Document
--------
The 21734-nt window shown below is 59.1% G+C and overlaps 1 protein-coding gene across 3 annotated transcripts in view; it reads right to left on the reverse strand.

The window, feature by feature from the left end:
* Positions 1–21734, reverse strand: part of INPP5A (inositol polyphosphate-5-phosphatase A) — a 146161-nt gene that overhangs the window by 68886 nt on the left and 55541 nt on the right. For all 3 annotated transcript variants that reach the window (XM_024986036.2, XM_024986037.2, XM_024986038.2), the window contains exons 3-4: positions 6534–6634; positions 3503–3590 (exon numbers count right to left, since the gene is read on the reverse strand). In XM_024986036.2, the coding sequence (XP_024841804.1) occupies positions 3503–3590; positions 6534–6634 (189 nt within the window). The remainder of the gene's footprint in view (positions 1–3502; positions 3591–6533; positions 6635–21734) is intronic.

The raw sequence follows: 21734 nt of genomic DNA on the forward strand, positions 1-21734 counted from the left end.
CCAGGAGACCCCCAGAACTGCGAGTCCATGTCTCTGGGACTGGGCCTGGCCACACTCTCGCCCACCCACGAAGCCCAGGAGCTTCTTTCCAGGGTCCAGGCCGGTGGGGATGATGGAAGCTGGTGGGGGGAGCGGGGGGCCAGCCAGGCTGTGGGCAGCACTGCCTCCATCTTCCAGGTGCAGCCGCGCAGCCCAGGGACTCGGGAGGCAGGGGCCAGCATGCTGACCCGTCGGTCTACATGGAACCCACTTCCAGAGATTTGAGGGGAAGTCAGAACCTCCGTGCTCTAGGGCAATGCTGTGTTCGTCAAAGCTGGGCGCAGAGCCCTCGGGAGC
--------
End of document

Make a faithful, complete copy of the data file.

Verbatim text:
The 21734-nt window shown below is 59.1% G+C and overlaps 1 protein-coding gene across 3 annotated transcripts in view; it reads right to left on the reverse strand.

The window, feature by feature from the left end:
* Positions 1–21734, reverse strand: part of INPP5A (inositol polyphosphate-5-phosphatase A) — a 146161-nt gene that overhangs the window by 68886 nt on the left and 55541 nt on the right. For all 3 annotated transcript variants that reach the window (XM_024986036.2, XM_024986037.2, XM_024986038.2), the window contains exons 3-4: positions 6534–6634; positions 3503–3590 (exon numbers count right to left, since the gene is read on the reverse strand). In XM_024986036.2, the coding sequence (XP_024841804.1) occupies positions 3503–3590; positions 6534–6634 (189 nt within the window). The remainder of the gene's footprint in view (positions 1–3502; positions 3591–6533; positions 6635–21734) is intronic.

The raw sequence follows: 21734 nt of genomic DNA on the forward strand, positions 1-21734 counted from the left end.
CCAGGAGACCCCCAGAACTGCGAGTCCATGTCTCTGGGACTGGGCCTGGCCACACTCTCGCCCACCCACGAAGCCCAGGAGCTTCTTTCCAGGGTCCAGGCCGGTGGGGATGATGGAAGCTGGTGGGGGGAGCGGGGGGCCAGCCAGGCTGTGGGCAGCACTGCCTCCATCTTCCAGGTGCAGCCGCGCAGCCCAGGGACTCGGGAGGCAGGGGCCAGCATGCTGACCCGTCGGTCTACATGGAACCCACTTCCAGAGATTTGAGGGGAAGTCAGAACCTCCGTGCTCTAGGGCAATGCTGTGTTCGTCAAAGCTGGGCGCAGAGCCCTCGGGAGC